Muhammad Yunus and his grassroots Grameen Bank won the Nobel Peace Prize in 2006 for lending a social conscience to capitalism and “their efforts to create economic and social development from below” in Bangladesh. At 83, the “banker to the poor” does not appear to be slowing down. He strives, he asserts, for a world of three zeros: zero poverty, zero unemployment and zero net carbon emissions.
Instead of shunning capitalism, Mr. Yunus’s approach has been to humanise it. “The capitalist system is a machine which sucks up wealth from the bottom to send it to the top. It is not the fault of individuals at the top. They follow what the system asks them to do: chase money,” Mr. Yunus said in an interview with The New York Times in 2017. “But in the process, wealth at the top grows like a giant mushroom owned by fewer and fewer people — for the simple reason that the more they have, the more they get. Wealth is a magnet.”
Mr. Yunus modified this system by allowing humans to express selflessness through what is known as social business. The concept, although deemed unrealistic by many, caught the Western imagination. It evolved from his practice of granting poor people small loans on easy terms — the cornerstone of the Grameen Bank since its establishment in 1983.
After completing his studies in Bangladesh and the U.S., Mr. Yunus was appointed professor of economics at the University of Chittagong in 1972. When Bangladesh suffered a famine in 1974, he ventured beyond the realm of teaching. He decided to give loans to people who wanted to start their own small enterprises. That initiative was expanded through the Grameen Bank on a large scale. Under his tutelage, the Grameen Bank played a pivotal role in eradicating poverty through microlending. More than 100 nations have sought to replicate this model.
However, his ‘banking for the poor’ venture has come under attack from some quarters. Microcredit is said to carry unusually high interest rates due to a lack of collateral and the overheads associated with administering small loans. Mr. Yunus himself admitted that some organisations may have abused the microcredit system for profit. As microcredit expanded all over the world, it became less likely that borrowers would be monitored and protected from falling deep into debt like before. Critics cite modest benefits associated with microcredit, overindebtedness, and a trend toward commercialisation that is less focused on serving the poor.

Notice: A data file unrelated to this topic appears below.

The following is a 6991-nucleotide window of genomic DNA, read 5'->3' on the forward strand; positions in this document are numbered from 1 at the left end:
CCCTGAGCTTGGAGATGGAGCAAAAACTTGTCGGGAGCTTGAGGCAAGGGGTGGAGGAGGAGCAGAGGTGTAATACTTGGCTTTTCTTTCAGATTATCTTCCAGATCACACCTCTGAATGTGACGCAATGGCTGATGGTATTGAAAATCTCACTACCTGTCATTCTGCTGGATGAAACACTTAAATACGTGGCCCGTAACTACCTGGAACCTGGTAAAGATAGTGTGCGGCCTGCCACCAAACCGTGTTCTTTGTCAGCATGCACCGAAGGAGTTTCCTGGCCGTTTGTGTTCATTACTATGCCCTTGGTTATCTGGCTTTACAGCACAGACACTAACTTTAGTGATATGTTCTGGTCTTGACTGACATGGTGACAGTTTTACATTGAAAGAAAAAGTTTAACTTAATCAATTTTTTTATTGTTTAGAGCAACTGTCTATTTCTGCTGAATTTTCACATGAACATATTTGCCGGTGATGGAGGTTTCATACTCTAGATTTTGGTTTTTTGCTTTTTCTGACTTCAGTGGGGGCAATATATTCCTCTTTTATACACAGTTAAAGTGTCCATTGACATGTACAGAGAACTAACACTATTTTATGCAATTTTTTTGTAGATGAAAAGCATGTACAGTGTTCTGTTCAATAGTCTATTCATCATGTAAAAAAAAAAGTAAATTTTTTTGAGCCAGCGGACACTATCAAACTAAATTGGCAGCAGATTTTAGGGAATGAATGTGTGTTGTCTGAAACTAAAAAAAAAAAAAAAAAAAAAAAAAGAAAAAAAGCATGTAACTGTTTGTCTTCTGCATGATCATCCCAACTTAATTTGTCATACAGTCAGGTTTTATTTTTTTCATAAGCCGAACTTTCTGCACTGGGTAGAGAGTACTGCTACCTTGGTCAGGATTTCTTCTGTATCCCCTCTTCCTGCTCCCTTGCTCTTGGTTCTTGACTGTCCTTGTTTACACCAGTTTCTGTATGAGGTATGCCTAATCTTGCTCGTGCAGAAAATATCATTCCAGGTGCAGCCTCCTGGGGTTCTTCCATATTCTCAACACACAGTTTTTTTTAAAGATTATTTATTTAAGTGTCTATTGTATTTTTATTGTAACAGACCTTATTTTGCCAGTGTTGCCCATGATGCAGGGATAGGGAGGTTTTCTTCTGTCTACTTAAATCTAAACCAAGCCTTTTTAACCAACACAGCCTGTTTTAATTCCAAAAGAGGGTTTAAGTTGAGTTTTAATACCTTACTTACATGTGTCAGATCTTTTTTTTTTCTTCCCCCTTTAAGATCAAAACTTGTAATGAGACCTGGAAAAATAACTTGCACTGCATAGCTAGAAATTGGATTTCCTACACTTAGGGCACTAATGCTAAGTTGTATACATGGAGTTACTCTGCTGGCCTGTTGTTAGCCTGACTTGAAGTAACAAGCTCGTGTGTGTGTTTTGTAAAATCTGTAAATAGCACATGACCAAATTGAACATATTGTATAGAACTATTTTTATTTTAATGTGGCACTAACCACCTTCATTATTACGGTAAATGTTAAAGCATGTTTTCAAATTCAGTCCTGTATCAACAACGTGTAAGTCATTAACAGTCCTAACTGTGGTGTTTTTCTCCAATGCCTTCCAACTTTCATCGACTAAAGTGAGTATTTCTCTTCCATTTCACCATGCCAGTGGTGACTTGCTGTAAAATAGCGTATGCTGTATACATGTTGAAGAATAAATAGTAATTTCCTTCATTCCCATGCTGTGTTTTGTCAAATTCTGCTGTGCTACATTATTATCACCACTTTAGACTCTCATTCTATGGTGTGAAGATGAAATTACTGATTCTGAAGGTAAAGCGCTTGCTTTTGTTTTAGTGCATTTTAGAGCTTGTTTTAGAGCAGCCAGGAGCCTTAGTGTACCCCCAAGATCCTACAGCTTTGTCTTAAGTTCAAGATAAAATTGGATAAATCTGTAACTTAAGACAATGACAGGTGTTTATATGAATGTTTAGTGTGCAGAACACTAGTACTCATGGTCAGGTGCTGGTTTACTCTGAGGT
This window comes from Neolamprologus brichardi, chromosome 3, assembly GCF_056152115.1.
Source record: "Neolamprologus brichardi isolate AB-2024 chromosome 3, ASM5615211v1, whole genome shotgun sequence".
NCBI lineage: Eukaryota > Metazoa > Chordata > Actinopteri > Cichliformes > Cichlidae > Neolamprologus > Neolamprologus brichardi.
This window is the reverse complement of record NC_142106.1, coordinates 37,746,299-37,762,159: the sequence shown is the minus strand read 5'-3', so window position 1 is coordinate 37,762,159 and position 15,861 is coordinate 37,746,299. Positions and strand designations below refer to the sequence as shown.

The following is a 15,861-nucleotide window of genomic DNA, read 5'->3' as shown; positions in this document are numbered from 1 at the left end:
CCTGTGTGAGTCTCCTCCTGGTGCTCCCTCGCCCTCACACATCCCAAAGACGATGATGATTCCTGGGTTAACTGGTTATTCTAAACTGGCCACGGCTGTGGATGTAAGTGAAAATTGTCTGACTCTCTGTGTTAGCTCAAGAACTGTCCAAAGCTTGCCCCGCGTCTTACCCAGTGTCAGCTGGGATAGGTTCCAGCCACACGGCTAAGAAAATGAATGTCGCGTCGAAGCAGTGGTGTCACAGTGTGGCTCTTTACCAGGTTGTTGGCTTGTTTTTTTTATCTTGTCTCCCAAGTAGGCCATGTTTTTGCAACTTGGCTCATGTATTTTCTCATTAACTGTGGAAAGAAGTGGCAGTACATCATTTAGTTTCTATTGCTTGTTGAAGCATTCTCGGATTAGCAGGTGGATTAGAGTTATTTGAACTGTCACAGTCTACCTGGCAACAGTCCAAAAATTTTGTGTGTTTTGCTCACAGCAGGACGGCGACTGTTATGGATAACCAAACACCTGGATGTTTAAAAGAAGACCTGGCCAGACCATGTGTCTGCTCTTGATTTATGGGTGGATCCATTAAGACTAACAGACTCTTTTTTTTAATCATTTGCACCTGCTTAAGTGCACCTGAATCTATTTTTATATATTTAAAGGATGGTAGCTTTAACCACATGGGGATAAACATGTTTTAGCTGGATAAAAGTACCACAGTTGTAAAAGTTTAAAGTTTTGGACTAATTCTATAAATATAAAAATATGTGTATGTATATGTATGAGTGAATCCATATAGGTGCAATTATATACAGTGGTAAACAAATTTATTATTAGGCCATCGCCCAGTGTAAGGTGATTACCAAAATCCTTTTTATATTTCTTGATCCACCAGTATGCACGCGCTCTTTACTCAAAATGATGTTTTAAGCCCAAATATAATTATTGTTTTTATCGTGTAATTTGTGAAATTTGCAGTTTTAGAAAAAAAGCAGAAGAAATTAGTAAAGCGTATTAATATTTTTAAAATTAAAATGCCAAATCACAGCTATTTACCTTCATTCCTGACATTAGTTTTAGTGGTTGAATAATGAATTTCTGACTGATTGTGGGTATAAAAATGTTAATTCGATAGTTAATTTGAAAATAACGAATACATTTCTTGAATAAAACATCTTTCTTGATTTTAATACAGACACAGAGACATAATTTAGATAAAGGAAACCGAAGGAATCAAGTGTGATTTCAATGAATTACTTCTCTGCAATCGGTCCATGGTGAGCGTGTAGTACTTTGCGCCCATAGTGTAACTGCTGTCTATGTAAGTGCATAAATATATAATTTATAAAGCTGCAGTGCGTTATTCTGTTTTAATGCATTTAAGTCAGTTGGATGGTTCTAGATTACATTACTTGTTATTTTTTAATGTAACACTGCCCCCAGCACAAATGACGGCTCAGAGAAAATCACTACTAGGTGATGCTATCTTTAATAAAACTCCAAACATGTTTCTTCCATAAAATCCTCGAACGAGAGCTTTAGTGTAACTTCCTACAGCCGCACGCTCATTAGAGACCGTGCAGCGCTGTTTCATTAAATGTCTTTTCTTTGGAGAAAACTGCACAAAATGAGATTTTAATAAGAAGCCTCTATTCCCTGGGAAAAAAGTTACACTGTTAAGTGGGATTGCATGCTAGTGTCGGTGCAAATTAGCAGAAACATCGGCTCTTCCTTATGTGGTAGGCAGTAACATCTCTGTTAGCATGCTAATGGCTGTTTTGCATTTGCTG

Disputes at home
At home, Mr. Yunus became embroiled in a barrage of legal cases. In 2011, he was removed by Bangladesh’s central bank from the post of managing director at the world’s best-known microlender, for holding on to the post past his retirement age. Mr. Yunus lost the court battle stemming from regulatory steps. Prime Minister Sheikh Hasina, on many occasions, accused him of influencing the World Bank’s exit from the nation’s largest bridge project, an allegation he has consistently denied.
More than a decade later, a criminal case against Mr. Yunus alleges three breaches under the country’s Labour Act and may lead to a jail sentence. This is just one of more than 150 cases filed against him after the ruling Awami League party came to power in 2008, according to Amnesty International. On October 5, the nation’s anti-graft agency interrogated Mr. Yunus for more than an hour on money laundering charges. He has denied any wrongdoing.
Despite all these unsavoury sideshows, Mr. Yunus will be remembered for his role in expanding microfinance around the world. Almost 40 years ago, when the concept of microfinance as a poverty reduction tool was in its infancy, he fuelled hope that microcredit would transform economic and social structures with its focus on reaching the previously unbanked. By one estimate, the global microfinance market was valued at $178.8 billion in 2020 and is projected to reach $496.9 billion by 2030.
(Arun Devnath is a journalist based in Dhaka)